Margaret Winsome Wharton (1894-1991) = Captain Christopher Hilyard Ringrose

Mrs Ringrose Wharton was a very highly respected lady in the village. She took an active part in running the estate and supported many activities in the local community. There were no children from this marriage and so the estate passed to….

Anthony Charles Philip Wharton (1946-         )

He is the son of Lawrence Humphrey Wharton, grandson of Philip Thomas Wharton, great-grandson of James Charles Wharton who was a brother of John Thomas Wharton and is the current owner of Skelton Castle.

Sources:
  • Ruth M Blakely: “The Brus Family in England and Scotland 1100-1295”, The Boydell Press, Woodbridge, 2005
  • Tom Curnow: “Skelton and its history”, c.1983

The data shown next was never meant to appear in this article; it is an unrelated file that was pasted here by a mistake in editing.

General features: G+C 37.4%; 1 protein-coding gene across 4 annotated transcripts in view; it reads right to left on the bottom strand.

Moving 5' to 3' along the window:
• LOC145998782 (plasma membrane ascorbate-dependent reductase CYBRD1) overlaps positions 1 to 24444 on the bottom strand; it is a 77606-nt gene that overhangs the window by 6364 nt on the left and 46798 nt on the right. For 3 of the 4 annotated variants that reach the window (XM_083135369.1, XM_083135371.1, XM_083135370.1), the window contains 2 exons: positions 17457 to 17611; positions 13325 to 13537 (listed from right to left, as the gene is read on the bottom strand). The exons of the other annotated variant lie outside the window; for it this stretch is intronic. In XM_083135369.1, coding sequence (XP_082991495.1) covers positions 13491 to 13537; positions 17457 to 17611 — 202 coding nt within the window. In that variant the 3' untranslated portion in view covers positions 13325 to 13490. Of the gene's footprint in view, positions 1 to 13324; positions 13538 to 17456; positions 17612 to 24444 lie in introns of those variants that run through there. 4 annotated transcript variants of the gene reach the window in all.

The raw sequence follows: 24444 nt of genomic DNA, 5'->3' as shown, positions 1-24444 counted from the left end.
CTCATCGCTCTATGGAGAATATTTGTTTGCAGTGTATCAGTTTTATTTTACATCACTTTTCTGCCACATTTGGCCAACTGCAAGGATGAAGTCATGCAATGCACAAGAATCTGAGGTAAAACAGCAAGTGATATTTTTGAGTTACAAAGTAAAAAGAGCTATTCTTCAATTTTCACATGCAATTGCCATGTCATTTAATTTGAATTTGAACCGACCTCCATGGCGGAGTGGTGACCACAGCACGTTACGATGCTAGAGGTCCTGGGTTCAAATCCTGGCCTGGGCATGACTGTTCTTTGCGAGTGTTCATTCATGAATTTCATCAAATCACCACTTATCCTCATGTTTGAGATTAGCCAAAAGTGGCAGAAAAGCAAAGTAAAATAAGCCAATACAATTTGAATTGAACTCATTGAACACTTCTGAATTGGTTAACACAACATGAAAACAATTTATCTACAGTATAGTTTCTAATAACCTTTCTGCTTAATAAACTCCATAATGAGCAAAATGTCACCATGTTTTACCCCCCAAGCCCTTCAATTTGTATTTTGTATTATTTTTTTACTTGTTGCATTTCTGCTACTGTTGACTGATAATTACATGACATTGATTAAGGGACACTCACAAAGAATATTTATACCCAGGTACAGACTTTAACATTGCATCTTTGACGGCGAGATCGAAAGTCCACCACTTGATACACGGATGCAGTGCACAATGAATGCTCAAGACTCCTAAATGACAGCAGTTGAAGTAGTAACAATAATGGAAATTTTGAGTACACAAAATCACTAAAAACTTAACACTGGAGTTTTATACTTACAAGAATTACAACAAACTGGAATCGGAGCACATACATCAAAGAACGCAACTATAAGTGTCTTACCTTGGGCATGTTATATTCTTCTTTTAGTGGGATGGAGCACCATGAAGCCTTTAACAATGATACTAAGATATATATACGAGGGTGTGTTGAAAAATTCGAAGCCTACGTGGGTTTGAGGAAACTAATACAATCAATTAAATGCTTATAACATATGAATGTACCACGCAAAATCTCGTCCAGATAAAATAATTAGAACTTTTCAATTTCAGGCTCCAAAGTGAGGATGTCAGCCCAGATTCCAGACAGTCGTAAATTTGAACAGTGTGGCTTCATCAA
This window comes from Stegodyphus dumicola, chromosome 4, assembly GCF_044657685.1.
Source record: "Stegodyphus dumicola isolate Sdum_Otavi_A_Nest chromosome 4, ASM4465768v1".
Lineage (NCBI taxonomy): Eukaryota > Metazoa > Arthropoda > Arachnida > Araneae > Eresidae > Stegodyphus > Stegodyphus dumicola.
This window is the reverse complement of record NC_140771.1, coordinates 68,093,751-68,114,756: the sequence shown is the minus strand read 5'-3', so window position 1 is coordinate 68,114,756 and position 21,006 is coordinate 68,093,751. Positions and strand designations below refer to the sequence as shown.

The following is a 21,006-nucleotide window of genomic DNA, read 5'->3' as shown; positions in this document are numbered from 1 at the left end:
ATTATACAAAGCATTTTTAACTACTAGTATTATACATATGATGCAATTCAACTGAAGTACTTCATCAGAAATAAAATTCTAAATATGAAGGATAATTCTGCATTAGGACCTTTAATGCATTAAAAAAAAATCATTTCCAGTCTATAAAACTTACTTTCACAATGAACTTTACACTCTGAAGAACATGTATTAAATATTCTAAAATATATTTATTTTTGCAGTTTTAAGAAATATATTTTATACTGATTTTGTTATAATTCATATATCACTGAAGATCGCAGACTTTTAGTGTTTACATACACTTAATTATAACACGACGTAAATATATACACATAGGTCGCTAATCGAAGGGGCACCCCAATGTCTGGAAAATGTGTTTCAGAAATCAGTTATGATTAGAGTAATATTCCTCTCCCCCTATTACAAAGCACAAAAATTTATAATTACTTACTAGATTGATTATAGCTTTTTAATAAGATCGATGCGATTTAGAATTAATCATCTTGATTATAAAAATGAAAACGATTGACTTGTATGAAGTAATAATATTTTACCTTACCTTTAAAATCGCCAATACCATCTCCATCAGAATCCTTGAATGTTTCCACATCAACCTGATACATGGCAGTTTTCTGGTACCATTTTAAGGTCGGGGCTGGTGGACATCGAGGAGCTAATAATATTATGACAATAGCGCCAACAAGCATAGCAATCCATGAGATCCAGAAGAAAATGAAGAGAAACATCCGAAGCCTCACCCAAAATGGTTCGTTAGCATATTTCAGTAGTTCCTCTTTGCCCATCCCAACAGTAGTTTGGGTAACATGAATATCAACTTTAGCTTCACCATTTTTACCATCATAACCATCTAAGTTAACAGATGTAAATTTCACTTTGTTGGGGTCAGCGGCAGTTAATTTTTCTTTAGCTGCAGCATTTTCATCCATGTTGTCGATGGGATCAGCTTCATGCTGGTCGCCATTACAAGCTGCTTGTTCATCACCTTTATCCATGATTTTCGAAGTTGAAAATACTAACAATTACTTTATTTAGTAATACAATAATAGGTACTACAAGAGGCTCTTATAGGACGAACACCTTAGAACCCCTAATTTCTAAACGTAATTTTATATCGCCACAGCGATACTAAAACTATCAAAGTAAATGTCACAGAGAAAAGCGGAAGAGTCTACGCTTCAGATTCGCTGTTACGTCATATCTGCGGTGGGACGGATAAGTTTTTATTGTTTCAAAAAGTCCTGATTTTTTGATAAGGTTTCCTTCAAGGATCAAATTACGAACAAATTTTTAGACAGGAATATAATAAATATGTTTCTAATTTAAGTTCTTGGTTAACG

• John Graves: “The History of Cleveland, …”, 1808
  • Kenneth Laybourne: “Heraldic Monuments in Gilling West Parish Church, North Yorkshire”, privately published, Pickering, 1992
  • John Walker Ord: “History of Cleveland”, 1846
  • Robert Bell Turton: “The Alum Farm”, Horne & Son, Whitby, 1938
  • Cumbria Archives: D/LONS/L1/1/ – Lowther Family papers
    • (four letters to Sir John Lowther re Selby Hagg and Saltburn alum works)
  • Web site: “Skelton-in-Cleveland in History”
    • URL=http://skeltonincleveland.com/Index.html (accessed 23rd March 2020)

The author is deeply indebted to Anthony Wharton of Skelton Castle for his valuable input, including access to Laybourne’s work.